Rowan and his always-silent sister Nina have lost their mother. During the summer they stay with their two aunts in a very particular town called Owatannauk in Maine. During one of their sessions exploring the town with recently befriended Xavier and Xanthe they find an abandoned hotel at the edge of town. When Nina disappears, Rowan, Xavier, and Xanthe have to come up with a way to bring her back. A way that involves the hotel, and Rowan learning an important lesson.
I really really enjoyed The Golden Hour. It was by no means perfect, but it did remind me of what I find so charming in Eva Ibbotson books. Reasons why I liked it, you asked?
- There is time travel, and it has rules, and it is dangerous. Sometimes time travel can lead to confusion, or a distortion of logic that doesn’t make much sense (Shadow of Night?) In The Golden Hour there is a definite set of rules, and the children have to stick to it to make it back to their own time, and they have to take care not to disturb the equilibrium to endanger themselves and others. It just makes sense, which is great.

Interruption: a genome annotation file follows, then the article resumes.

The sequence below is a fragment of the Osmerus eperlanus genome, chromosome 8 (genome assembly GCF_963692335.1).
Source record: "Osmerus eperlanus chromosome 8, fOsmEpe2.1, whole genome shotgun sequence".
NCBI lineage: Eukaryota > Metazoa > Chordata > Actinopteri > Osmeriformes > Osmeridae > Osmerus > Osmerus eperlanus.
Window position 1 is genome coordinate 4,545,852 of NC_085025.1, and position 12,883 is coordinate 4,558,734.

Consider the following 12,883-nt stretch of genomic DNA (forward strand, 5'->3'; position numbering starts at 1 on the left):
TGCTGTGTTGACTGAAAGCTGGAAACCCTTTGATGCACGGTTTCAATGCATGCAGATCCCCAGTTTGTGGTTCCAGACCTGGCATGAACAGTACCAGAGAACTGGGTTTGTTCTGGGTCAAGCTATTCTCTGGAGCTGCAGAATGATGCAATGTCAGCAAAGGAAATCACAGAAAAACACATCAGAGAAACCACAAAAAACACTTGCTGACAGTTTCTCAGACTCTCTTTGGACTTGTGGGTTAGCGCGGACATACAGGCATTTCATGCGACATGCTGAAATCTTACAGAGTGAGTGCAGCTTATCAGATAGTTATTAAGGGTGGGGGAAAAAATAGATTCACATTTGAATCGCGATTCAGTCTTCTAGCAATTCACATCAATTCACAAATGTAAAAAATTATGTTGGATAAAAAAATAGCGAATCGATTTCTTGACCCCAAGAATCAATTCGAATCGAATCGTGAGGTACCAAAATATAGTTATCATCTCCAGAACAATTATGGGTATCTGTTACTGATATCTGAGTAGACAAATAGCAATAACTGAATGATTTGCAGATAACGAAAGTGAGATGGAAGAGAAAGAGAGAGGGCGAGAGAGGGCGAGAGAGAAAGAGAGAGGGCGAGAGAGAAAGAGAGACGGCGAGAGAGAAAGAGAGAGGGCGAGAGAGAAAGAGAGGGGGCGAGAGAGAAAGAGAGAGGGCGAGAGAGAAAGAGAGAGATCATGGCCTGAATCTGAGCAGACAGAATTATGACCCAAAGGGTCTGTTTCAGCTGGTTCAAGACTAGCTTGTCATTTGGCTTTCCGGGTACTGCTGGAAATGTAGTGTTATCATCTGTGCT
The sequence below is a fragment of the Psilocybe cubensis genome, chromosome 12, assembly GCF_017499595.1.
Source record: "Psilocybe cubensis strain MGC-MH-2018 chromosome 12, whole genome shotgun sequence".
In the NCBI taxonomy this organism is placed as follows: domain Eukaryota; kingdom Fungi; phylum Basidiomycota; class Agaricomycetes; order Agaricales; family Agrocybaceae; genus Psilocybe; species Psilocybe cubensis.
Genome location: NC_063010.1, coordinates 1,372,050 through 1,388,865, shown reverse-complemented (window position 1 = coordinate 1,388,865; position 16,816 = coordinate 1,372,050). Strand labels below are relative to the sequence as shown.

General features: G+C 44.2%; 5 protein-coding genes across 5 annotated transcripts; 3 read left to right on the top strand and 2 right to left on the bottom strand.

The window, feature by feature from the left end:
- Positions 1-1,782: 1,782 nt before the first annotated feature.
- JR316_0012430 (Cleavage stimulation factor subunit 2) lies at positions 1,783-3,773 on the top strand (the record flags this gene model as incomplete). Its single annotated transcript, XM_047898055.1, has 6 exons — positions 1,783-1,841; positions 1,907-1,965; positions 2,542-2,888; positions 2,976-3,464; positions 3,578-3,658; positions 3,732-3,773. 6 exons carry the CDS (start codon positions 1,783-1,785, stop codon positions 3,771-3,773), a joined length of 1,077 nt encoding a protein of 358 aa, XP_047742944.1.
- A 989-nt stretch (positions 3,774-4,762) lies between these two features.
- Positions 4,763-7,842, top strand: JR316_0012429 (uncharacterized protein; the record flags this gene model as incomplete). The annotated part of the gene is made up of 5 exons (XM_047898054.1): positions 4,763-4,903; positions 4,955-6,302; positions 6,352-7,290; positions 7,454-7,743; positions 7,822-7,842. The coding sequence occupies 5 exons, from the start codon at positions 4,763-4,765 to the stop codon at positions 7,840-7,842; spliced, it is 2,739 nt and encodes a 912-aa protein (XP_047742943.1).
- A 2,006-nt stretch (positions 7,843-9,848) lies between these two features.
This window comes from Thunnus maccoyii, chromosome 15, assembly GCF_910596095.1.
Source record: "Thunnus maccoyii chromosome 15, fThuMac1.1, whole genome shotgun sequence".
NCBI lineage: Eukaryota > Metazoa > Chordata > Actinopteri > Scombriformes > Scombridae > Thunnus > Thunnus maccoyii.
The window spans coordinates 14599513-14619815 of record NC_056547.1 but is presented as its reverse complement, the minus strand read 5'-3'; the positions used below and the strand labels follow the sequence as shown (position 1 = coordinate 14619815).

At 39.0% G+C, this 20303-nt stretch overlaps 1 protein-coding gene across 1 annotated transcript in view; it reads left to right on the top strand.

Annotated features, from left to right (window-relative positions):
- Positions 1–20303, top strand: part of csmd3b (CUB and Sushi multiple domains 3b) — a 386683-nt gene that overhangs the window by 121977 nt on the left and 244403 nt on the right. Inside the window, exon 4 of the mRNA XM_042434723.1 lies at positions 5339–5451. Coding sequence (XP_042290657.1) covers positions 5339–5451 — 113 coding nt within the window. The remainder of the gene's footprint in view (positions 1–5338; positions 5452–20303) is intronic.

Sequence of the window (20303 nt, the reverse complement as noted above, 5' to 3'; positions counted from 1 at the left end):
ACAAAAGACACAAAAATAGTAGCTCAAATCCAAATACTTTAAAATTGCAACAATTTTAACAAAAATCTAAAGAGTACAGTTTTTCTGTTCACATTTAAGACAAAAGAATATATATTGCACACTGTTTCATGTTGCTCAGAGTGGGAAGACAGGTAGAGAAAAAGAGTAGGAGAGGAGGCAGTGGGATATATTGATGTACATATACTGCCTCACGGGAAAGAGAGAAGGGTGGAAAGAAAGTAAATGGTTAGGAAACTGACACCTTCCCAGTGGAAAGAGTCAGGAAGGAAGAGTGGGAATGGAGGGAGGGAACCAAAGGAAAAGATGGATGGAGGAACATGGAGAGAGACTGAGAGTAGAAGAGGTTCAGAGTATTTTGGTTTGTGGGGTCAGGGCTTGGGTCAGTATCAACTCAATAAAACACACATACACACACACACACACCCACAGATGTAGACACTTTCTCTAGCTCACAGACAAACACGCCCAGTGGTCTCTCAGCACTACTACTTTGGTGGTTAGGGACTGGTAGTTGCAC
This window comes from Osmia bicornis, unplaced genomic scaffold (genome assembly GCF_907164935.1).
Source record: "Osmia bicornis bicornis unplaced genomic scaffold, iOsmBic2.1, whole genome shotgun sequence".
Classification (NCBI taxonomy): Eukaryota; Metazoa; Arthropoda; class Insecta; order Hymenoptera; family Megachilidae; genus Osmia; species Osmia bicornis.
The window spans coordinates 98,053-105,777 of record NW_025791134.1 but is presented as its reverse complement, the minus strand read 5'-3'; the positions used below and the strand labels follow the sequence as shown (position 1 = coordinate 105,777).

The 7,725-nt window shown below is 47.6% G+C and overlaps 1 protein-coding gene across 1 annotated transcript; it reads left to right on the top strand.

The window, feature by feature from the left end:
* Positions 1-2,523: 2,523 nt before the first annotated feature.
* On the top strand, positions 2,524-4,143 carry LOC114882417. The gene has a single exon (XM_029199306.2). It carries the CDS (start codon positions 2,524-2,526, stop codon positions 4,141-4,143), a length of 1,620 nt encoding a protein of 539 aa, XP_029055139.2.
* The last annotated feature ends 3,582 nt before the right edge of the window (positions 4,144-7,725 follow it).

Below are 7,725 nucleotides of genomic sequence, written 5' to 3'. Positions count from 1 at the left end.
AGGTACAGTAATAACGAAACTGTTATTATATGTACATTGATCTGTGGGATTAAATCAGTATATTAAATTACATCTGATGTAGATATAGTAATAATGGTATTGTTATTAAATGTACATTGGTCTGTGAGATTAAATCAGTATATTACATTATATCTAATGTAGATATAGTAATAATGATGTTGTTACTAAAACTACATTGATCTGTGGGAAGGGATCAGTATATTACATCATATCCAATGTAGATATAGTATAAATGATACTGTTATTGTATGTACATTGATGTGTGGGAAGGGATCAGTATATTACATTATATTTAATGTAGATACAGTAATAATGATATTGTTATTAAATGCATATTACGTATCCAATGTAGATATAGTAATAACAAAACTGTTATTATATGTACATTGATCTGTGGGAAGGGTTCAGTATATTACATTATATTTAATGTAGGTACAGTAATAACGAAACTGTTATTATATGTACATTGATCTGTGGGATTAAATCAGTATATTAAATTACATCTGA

- There is a quirky cuteness about the world Rowan finds himself in: the town, his aunts (oh – his aunts are absolutely wonderful).. Even some of the scenes in France 1789 have that feel.
- The whole idea of a “golden” and a “silver” hour (dawn and dusk) that are perfect moments and the only times at which you can safely time travel has a beauty to it that I appreciated.
- When Rowan travels to France at the time of the start of the French revolution, the book doesn’t idealise history. This isn’t time travel just for the sake of nostalgia (although that, of course, also plays a role). Instead, it shows us the dangers of the time. It also includes a commentary on class and race differences which I felt was very well done.
- There is a storyline of Rowan and Nina both needing to come to terms with the loss of their mother and to learn to love themselves for who they are. Admittedly, this is the kind of thing that you might expect to find in a book like this, but instead of becoming overtly obvious and annoying, it was charming.
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